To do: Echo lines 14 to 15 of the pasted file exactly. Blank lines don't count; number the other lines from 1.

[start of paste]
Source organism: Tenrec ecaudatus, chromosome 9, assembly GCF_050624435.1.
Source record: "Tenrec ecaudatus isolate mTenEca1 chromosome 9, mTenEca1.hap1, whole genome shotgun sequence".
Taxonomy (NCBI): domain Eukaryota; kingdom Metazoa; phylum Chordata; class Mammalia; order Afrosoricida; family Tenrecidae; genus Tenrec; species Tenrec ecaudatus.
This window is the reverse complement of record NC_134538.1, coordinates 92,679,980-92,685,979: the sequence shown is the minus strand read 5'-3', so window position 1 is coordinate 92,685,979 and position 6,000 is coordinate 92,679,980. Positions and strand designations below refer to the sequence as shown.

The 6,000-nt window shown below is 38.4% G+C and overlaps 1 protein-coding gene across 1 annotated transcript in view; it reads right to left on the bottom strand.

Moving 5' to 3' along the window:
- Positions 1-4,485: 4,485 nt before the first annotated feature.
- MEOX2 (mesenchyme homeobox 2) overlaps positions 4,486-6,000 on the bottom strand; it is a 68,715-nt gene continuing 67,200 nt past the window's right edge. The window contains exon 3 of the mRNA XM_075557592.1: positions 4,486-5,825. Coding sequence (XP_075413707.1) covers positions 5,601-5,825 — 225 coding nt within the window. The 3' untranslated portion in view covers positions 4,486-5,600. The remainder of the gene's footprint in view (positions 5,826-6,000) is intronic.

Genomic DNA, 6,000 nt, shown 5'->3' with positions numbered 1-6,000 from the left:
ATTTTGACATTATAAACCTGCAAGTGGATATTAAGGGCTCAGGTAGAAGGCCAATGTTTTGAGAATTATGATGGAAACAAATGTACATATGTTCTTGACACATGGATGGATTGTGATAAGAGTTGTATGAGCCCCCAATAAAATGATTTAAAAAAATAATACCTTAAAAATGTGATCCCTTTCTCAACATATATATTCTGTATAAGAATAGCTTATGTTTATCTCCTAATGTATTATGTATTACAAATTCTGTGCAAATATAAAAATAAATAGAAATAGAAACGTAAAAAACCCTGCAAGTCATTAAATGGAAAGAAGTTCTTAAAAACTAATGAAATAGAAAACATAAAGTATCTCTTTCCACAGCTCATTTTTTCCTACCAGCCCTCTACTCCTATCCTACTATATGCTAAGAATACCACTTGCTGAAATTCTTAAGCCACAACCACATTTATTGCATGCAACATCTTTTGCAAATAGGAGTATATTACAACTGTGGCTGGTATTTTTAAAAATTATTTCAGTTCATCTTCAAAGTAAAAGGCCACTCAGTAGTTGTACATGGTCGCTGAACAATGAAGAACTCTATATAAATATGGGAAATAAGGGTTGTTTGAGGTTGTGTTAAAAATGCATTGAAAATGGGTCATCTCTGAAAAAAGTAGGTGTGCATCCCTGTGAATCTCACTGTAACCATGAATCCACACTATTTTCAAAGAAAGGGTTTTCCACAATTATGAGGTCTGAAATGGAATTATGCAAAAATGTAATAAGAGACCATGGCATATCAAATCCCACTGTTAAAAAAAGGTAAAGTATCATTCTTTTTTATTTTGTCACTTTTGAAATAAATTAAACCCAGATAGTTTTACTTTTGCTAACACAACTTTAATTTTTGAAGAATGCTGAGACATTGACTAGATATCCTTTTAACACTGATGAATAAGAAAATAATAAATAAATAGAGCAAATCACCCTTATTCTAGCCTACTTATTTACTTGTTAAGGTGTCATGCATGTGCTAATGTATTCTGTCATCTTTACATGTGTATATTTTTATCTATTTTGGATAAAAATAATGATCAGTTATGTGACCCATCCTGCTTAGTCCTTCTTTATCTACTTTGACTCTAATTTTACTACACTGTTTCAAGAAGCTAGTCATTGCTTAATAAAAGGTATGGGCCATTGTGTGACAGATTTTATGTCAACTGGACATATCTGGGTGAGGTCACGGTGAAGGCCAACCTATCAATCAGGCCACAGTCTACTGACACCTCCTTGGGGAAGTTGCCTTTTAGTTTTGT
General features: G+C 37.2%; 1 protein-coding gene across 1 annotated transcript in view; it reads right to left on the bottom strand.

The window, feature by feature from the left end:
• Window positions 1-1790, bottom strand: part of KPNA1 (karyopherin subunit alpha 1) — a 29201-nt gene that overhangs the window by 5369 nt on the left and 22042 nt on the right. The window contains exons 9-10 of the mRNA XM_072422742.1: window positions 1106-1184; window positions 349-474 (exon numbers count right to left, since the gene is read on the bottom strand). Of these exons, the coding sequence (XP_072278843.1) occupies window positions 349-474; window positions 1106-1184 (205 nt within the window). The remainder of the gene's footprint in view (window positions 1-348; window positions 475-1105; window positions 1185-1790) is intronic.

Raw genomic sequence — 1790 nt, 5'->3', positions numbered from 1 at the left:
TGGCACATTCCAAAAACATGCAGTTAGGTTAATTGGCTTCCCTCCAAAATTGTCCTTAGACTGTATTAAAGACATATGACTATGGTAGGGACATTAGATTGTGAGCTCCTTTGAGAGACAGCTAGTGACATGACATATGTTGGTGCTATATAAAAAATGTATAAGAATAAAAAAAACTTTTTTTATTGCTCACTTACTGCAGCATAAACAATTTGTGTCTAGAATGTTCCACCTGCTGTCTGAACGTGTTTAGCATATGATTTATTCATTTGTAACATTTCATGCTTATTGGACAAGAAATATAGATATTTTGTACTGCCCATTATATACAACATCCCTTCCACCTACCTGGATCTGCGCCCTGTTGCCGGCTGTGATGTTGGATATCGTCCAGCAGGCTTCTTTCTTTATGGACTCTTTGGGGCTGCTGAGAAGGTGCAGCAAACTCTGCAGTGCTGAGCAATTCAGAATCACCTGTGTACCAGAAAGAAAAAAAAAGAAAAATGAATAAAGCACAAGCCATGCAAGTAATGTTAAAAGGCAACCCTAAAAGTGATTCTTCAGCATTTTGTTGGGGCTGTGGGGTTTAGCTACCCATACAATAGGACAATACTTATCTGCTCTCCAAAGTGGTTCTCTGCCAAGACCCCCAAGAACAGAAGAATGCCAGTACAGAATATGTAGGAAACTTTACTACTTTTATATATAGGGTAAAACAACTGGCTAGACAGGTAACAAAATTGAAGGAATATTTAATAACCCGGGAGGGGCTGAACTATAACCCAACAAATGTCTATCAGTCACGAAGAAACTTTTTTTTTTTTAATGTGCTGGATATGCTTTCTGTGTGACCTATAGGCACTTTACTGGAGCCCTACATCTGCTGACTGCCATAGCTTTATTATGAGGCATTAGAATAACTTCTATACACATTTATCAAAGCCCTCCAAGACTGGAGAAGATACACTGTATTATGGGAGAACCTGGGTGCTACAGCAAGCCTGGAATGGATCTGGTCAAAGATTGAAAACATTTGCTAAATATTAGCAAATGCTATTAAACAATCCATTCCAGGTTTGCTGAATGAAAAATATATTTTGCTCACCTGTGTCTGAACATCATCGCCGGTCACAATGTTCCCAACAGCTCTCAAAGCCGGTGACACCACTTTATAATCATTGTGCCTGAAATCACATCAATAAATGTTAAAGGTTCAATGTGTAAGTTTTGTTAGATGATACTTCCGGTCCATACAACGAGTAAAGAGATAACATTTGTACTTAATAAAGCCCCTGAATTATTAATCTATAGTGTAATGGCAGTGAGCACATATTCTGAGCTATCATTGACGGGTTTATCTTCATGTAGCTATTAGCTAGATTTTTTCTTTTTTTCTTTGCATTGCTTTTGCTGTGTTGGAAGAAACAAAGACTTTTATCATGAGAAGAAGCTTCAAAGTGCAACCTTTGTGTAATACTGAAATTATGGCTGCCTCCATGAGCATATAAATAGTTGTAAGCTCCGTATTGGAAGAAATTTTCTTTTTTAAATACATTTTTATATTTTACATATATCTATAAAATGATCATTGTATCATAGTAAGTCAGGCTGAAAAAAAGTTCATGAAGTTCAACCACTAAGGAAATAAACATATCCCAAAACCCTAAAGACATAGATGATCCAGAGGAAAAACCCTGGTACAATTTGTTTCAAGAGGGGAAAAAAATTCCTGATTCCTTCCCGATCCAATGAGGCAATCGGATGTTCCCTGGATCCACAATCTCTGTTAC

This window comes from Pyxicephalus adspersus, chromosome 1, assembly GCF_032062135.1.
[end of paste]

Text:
Raw genomic sequence — 1790 nt, 5'->3', positions numbered from 1 at the left:
TGGCACATTCCAAAAACATGCAGTTAGGTTAATTGGCTTCCCTCCAAAATTGTCCTTAGACTGTATTAAAGACATATGACTATGGTAGGGACATTAGATTGTGAGCTCCTTTGAGAGACAGCTAGTGACATGACATATGTTGGTGCTATATAAAAAATGTATAAGAATAAAAAAAACTTTTTTTATTGCTCACTTACTGCAGCATAAACAATTTGTGTCTAGAATGTTCCACCTGCTGTCTGAACGTGTTTAGCATATGATTTATTCATTTGTAACATTTCATGCTTATTGGACAAGAAATATAGATATTTTGTACTGCCCATTATATACAACATCCCTTCCACCTACCTGGATCTGCGCCCTGTTGCCGGCTGTGATGTTGGATATCGTCCAGCAGGCTTCTTTCTTTATGGACTCTTTGGGGCTGCTGAGAAGGTGCAGCAAACTCTGCAGTGCTGAGCAATTCAGAATCACCTGTGTACCAGAAAGAAAAAAAAAGAAAAATGAATAAAGCACAAGCCATGCAAGTAATGTTAAAAGGCAACCCTAAAAGTGATTCTTCAGCATTTTGTTGGGGCTGTGGGGTTTAGCTACCCATACAATAGGACAATACTTATCTGCTCTCCAAAGTGGTTCTCTGCCAAGACCCCCAAGAACAGAAGAATGCCAGTACAGAATATGTAGGAAACTTTACTACTTTTATATATAGGGTAAAACAACTGGCTAGACAGGTAACAAAATTGAAGGAATATTTAATAACCCGGGAGGGGCTGAACTATAACCCAACAAATGTCTATCAGTCACGAAGAAACTTTTTTTTTTTTAATGTGCTGGATATGCTTTCTGTGTGACCTATAGGCACTTTACTGGAGCCCTACATCTGCTGACTGCCATAGCTTTATTATGAGGCATTAGAATAACTTCTATACACATTTATCAAAGCCCTCCAAGACTGGAGAAGATACACTGTATTATGGGAGAACCTGGGTGCTACAGCAAGCCTGGAATGGATCTGGTCAAAGATTGAAAACATTTGCTAAATATTAGCAAATGCTATTAAACAATCCATTCCAGGTTTGCTGAATGAAAAATATATTTTGCTCACCTGTGTCTGAACATCATCGCCGGTCACAATGTTCCCAACAGCTCTCAAAGCCGGTGACACCACTTTATAATCATTGTGCCTGAAATCACATCAATAAATGTTAAAGGTTCAATGTGTAAGTTTTGTTAGATGATACTTCCGGTCCATACAACGAGTAAAGAGATAACATTTGTACTTAATAAAGCCCCTGAATTATTAATCTATAGTGTAATGGCAGTGAGCACATATTCTGAGCTATCATTGACGGGTTTATCTTCATGTAGCTATTAGCTAGATTTTTTCTTTTTTTCTTTGCATTGCTTTTGCTGTGTTGGAAGAAACAAAGACTTTTATCATGAGAAGAAGCTTCAAAGTGCAACCTTTGTGTAATACTGAAATTATGGCTGCCTCCATGAGCATATAAATAGTTGTAAGCTCCGTATTGGAAGAAATTTTCTTTTTTAAATACATTTTTATATTTTACATATATCTATAAAATGATCATTGTATCATAGTAAGTCAGGCTGAAAAAAAGTTCATGAAGTTCAACCACTAAGGAAATAAACATATCCCAAAACCCTAAAGACATAGATGATCCAGAGGAAAAACCCTGGTACAATTTGTTTCAAGAGGGGAAAAAAATTCCTGATTCCTTCCCGATCCAATGAGGCAATCGGATGTTCCCTGGATCCACAATCTCTGTTAC